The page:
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George Munro Esq of Berbice died at Falmouth on 22 July 1824, in his 58th year [Edinburgh Advertiser 1 July 1825]. A George Munro was named as executor of the will of John Sinclair in Berbice in 1801 and he acted as attorney for his cousin, Dr William Munro, the following year.
Munro was the owner of plantation Alness on the Corentyne coast and was a signatory of an address presented to Thomas Cuming in 1812, but he was not in the colony in 1817, when the return of slaves was made by his attorney (manager), David Millar. The plantation had over 300 slaves.
In 1816 he was described by Governor Bentinck as both the richest and the most impertinent member of the Council of the colony. [CO 111/84 Beard to Bathhurst, 12 Aug 1816]
According to Eirene O’Jon [Slave Society in Early Nineteenth Century Berbice, University of Guyana, 1992] plantation Alness was notorious for its harsh discipline, so extreme that a number of managers were poisoned by the cook and another, McWatt, was drowned by some of the slaves.
In his will [Prob11/1712/f474] he left £100 to the poor of each of the parish of Alness and Kiltearn in Ross-shire; gave legacies to the children of Matthew Munro, his 'dear cousin and friend Dr William Munro of Berbice', and his sister Christian Munro in Edinburgh; and made provision for the support of the 'coloured family' of Amelia and her three daughters, Susannah, Charlotte and Diana. In 1817 39-year-old Amelia was a slave on plantation Alness, described as 'coloured', a seamstress, born in Berbice; Susannah was aged 20 and Diana, 18, while 15-year-old Charlotte , a domestic slave, was the property of the plantation manager, David Millar, with whom she had a son, John. They were still enslaved in 1819 [Berbice Slave Returns].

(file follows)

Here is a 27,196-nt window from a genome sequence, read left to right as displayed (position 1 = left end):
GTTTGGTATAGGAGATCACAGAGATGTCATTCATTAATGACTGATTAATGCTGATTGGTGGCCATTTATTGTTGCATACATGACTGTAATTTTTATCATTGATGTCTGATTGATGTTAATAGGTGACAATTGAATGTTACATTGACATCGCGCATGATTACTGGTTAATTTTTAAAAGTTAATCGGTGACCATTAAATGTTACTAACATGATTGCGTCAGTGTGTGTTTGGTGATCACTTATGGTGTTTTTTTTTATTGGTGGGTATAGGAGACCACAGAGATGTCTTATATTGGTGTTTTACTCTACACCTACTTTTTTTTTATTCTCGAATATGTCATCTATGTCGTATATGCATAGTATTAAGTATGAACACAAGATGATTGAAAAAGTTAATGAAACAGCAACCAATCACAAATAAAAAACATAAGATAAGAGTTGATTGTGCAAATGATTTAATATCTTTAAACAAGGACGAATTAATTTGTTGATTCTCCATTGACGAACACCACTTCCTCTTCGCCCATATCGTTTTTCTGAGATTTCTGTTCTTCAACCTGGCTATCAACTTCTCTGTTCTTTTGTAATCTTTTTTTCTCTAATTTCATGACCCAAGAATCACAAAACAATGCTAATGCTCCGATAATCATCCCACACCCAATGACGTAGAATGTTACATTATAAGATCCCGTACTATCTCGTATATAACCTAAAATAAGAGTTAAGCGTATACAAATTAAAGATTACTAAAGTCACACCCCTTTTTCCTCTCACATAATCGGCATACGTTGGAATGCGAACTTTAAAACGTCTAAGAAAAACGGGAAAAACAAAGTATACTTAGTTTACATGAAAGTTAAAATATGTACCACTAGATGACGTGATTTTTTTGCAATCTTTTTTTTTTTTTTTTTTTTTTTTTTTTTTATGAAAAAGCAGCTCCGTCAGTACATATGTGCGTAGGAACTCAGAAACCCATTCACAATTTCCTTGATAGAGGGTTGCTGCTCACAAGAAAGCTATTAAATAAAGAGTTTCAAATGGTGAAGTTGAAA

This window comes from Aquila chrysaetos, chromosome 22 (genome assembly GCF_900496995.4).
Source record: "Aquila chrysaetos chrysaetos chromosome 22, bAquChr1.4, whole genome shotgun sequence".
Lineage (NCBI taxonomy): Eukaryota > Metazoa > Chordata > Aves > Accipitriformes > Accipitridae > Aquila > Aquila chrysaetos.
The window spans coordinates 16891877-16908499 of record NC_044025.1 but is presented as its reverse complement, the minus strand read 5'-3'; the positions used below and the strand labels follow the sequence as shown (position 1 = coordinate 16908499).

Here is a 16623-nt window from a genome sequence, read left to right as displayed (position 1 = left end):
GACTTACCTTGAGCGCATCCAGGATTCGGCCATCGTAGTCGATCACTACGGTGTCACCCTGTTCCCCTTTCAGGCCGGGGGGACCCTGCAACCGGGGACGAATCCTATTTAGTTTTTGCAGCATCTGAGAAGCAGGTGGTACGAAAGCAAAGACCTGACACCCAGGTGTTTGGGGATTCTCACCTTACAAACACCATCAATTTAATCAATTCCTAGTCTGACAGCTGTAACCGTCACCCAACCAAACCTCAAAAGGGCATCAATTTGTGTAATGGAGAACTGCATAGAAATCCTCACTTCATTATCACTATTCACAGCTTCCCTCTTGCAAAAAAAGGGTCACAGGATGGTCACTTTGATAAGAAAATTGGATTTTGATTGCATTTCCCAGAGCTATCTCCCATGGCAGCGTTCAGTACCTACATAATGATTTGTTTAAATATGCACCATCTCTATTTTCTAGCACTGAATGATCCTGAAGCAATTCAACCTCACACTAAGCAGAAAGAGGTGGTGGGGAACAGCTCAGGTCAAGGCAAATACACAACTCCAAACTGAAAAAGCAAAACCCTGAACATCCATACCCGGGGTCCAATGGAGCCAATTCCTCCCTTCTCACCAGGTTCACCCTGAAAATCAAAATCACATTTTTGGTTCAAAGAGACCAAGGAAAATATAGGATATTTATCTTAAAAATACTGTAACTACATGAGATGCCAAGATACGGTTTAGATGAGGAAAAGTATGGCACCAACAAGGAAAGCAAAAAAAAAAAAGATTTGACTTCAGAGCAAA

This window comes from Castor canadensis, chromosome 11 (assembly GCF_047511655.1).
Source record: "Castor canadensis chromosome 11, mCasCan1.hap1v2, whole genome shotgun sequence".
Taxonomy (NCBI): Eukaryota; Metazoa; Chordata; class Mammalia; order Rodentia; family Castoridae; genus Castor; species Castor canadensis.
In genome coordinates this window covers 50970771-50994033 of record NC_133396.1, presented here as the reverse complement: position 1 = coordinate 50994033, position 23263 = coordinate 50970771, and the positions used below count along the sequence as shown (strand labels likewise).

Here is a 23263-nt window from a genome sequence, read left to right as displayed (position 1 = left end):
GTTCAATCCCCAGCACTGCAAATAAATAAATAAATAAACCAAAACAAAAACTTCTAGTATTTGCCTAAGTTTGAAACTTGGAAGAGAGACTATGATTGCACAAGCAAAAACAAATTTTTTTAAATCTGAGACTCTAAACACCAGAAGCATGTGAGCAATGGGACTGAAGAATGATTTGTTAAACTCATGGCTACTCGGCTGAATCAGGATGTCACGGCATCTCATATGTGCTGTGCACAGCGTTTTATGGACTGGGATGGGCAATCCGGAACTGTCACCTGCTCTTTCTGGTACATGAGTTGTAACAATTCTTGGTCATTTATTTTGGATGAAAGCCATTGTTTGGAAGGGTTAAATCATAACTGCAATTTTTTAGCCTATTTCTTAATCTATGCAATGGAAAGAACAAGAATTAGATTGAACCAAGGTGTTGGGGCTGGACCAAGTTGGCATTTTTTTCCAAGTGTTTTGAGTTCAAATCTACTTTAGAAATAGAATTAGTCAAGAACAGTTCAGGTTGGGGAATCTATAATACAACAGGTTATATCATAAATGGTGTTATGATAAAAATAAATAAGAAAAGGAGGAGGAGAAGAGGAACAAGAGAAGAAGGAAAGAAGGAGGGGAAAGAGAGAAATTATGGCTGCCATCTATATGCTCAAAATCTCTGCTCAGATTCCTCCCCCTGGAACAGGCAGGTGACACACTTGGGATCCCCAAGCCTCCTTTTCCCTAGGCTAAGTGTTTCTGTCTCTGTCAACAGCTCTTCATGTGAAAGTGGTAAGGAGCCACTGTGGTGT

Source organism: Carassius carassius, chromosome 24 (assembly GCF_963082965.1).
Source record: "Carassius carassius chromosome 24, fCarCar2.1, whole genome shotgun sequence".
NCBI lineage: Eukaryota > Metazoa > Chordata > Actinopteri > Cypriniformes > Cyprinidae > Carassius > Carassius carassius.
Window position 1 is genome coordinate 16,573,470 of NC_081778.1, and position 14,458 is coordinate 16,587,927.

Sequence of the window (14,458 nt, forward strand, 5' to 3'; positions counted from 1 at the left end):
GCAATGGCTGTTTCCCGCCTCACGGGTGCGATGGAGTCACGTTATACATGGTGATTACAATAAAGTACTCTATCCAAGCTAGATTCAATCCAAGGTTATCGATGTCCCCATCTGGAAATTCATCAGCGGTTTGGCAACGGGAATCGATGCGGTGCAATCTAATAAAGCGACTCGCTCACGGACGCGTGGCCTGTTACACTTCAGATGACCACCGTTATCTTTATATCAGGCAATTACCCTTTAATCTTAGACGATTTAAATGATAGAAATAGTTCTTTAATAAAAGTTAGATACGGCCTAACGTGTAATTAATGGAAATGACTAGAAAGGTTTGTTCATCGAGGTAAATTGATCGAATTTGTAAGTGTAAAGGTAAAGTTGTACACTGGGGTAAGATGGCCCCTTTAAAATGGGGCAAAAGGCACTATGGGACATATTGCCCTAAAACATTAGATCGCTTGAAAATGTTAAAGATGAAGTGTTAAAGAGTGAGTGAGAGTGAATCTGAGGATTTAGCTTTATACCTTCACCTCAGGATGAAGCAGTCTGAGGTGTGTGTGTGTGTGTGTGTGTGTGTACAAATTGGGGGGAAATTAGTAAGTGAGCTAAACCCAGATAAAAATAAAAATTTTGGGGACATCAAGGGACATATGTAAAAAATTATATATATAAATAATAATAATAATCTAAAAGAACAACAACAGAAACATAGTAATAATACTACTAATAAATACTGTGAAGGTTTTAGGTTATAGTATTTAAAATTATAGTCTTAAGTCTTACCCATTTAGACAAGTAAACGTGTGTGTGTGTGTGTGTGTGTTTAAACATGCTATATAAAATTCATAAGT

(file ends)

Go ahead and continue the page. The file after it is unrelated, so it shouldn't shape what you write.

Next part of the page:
Susannah's children were George, born 30 Oct 1808; John born 8 July 1810; and William born 1 May 1812. Susannah Munro's will [Prob11/2176/f30, date 1853, which she signed with her mark] makes it clear that she was the mother or George and John, who had pre-deceased her, and she was probably also the mother of William, who was presumably still alive. She claimed George and John's inheritance. Susannah can only have been aged 11 when she bore her first child.
George Munro left his property to be divided between these children and his nephews - William and Hugh Munro, the children of his sister Christian Munro and Alexander Munro, and Robert Robertson, son of his sister Esther Munro and John Robertson, late of Inverness. He made provision for his estate to be sold after 10 years and his executors claimed compensation of £19,212 18s 8d at emancipation, at which date the only named beneficiary appears to have been Robert Robertson [LBS Claim 8225].